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|French companies ( )|
|Alsaphot | Angénieux | Arca Swiss | As de Trèfle | Atoms | Aubertin | Balcar | Bardin | Bauchet | Baudry | Bellieni | Berthiot | Boumsell | Boyer | Bronzavia | Cord | Cornu | Coronet | Darlot | DeMaria-Lapierre | FAP | Fex | Compagnie Française de Photographie | Gallus | Gaumont | Georges Paris | Girard | Gitzo | Goldstein | Héard & Mallinjod | Hermagis | Idam | Itier | Kafta | Kinax | Krauss | Lumière | Mackenstein | Manufrance | Mazo | MFAP | MIOM | Mollier | Mundus | Olbia | Omega | OPL | Pierrat | Précidès | Richard | Roussel | Royer | SEM | Secam | SIAP | Spirotechnique | Tiranty | Vergne | Zion (France)|
Alsaphot is a French company that produced various camera models from 1949 to 1970. It was a dependent of the company Société Alsacienne d'Etudes et d'Exploitation (or Alsetex), which still exists today (2006) as "SAE Alsetex". Its full name is said to be "Société Alsacienne d'Optique et de Photographie" (meaning "Alsatian Society of Optics and Photography"), and the logo of the society is a stork holding an ALSAPHOT pennant in its beak, the stork being a symbol of Alsace (a French region). However the addresses appearing in Alsaphot advertisements are located in Paris, and one of the company's factories was in Angers.
The company produced some inexpensive medium format models, like the Dauphin pseudo TLR and the D'Assas 6×6 viewfinder camera, but it also developed three advanced and original models: the Bioflex TLR, the Cyclope 6×9 camera with folded light path, and the Alsaflex, a 24×24 SLR camera that did not go into production. It also took over the production of the Memox 24×24 camera from the SIAP company, and derived a 24×36 model. After these interesting cameras, the company made a series of unremarkable 35mm viewfinder cameras called the Maine before stopping camera production.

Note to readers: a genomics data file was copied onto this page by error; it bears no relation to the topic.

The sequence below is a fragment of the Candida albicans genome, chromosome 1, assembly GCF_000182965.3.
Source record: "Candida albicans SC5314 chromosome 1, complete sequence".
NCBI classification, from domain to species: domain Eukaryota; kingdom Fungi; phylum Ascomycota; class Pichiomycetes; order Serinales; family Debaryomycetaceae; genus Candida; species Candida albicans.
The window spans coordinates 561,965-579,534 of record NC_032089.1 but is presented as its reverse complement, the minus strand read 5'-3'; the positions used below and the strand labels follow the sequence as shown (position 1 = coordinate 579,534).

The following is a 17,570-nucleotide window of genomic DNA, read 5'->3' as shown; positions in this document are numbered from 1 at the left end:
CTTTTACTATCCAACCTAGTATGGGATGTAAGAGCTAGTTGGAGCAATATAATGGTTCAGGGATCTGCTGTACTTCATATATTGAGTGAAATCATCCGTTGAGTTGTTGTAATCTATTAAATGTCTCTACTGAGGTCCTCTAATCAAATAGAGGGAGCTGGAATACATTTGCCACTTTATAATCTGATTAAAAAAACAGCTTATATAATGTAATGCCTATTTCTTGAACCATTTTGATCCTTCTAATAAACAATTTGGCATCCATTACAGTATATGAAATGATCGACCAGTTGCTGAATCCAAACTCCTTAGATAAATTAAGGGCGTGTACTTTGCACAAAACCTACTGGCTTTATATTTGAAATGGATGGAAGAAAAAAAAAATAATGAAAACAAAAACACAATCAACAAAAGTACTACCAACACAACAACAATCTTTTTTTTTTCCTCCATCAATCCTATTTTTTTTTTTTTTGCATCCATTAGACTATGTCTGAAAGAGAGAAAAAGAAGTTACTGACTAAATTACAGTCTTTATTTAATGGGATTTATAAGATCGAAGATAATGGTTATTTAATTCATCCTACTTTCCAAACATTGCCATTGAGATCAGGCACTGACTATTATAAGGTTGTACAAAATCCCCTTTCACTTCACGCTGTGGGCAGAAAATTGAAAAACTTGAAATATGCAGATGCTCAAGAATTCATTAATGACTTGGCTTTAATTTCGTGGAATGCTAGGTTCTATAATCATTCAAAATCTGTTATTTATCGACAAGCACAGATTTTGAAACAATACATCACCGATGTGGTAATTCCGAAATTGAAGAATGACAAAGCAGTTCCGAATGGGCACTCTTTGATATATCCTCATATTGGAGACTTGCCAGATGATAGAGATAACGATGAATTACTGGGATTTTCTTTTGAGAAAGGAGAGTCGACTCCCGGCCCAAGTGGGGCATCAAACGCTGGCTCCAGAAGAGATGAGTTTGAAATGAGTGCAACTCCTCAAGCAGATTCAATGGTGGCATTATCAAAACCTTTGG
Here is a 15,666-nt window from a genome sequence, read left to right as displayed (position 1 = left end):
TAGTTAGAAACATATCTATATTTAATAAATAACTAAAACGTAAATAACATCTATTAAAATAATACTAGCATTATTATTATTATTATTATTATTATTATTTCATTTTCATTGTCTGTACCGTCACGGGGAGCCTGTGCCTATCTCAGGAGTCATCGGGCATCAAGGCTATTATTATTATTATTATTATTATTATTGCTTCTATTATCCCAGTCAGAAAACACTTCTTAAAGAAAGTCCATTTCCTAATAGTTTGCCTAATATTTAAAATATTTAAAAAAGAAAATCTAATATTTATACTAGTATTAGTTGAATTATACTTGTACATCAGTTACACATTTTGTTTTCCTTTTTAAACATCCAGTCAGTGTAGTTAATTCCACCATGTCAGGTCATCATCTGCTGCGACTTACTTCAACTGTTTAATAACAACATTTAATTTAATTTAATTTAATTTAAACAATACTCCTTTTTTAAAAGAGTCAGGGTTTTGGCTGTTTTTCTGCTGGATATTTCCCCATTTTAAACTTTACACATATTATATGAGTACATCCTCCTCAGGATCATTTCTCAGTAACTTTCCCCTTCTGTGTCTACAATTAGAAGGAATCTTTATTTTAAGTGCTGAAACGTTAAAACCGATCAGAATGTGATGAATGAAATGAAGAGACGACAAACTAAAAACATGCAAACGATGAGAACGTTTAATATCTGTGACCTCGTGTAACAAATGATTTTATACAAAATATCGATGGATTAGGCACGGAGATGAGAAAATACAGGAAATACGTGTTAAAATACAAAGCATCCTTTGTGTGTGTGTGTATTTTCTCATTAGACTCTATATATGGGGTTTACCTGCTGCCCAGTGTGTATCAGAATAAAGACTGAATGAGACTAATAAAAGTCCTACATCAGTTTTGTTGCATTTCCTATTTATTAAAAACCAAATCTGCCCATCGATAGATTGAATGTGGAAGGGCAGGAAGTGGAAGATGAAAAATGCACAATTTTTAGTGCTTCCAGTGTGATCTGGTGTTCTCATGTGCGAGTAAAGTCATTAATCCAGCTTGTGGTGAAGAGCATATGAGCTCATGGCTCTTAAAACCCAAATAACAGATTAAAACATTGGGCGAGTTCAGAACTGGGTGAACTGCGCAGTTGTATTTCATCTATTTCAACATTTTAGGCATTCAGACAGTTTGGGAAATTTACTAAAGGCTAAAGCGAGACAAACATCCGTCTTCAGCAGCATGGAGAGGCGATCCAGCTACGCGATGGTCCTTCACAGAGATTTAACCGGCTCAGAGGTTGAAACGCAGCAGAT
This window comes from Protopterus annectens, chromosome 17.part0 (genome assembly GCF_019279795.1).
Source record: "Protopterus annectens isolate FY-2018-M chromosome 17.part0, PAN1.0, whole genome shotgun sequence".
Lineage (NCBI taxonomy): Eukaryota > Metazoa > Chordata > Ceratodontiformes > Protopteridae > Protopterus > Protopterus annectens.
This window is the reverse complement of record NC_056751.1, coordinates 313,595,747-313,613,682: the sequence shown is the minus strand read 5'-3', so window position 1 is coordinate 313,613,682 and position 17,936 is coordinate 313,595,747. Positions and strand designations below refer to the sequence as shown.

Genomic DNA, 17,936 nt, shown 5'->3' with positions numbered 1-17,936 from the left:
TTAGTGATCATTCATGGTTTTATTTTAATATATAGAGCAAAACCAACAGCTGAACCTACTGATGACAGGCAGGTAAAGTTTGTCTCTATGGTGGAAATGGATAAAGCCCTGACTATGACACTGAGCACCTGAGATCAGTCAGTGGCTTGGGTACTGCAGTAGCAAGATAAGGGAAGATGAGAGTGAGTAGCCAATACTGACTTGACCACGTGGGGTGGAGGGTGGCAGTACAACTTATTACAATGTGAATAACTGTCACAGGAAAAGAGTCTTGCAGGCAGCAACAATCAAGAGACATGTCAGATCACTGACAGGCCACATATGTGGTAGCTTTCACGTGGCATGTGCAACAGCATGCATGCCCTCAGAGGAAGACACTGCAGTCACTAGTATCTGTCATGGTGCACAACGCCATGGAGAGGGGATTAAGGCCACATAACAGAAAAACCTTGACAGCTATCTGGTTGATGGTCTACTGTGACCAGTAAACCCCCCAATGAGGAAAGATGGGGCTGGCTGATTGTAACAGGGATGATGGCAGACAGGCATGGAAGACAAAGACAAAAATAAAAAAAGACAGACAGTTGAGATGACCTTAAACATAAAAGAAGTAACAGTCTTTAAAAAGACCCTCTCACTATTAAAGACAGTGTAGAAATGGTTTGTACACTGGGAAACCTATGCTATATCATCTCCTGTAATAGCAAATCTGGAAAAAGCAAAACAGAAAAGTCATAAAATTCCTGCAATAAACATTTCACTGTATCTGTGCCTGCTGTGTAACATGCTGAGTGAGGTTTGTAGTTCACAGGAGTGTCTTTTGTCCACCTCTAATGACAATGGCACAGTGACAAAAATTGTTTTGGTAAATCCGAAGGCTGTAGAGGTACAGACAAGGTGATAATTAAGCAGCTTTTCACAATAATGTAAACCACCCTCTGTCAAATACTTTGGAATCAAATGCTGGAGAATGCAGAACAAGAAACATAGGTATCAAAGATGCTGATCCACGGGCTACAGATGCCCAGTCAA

Alsaphot also sold the Soretex microfilm reader. Soretex seems to be the name of another company, that produced lifts in the Angers factory after camera production stopped, and became Thyssen Ascenseurs in 1994.
120 film Edit
4.5×6 viewfinder Edit
6×6 viewfinder Edit
6×6 TLR Edit
6×6 pseudo TLR Edit
- Dauphin I, IA, II, III
6×9 viewfinder Edit
35mm film Edit
24×24 SLR Edit
24×24 viewfinder Edit
24×36 viewfinder Edit
- ↑ Alsaphot history of the Fex-Indo website (web archive dated Oct 12, 2004).
- ↑ Relationship with Alsetex: Alsaphot history of the Fex-Indo website (web archive dated Oct 12, 2004). See Alsetex's current presentation page.
- ↑ Alsaphot page of Gérard Langlois' site.
- ↑ See the advertisements in the Alsaphot page at Photoptic for the Paris addresses: 177, rue de Courcelles (17e) in 1951, 63, avenue de Villiers (17e) in 1954, and 7, rue du Général Foy (8e). The three are very close together. Angers factory: Alsaphot site of Jacques Labarre, and Cyclope page of the Fex-Indo website (web archive dated Oct 12, 2004).
- ↑ Microfilm reader: advertisements in the Alsaphot page at Photoptic. Lifts: Alsaphot site of Jacques Labarre and history page of ThyssenKrupp Ascenseurs.
- ↑ Attribution to Alsaphot confirmed by this post in Roland Weber's Foca forum.
- Vial, Bernard. Histoire des appareils français. Période 1940–1960. Paris: Maeght Éditeur, 1980, re-impressed in 1991. ISBN 2-86941-156-1. Pp.86–90.
- Site about Alsaphot by Jacques Labarre
- Alsaphot page on Sylvain Halgand's www.collection-appareils.fr
- Alsaphot page at Gérard Langlois' site
- Alsaphot page at Collection G. Even's site
- Alsaphot page at ClicClac (Jacques Charrat's collection)
- Major 2 auxiliary rangefinder in Krg's website
- Major 2 auxiliary rangefinder in Roland Weber's Foca site
- Alsaphot cameras timeline at www.collection-appareils.com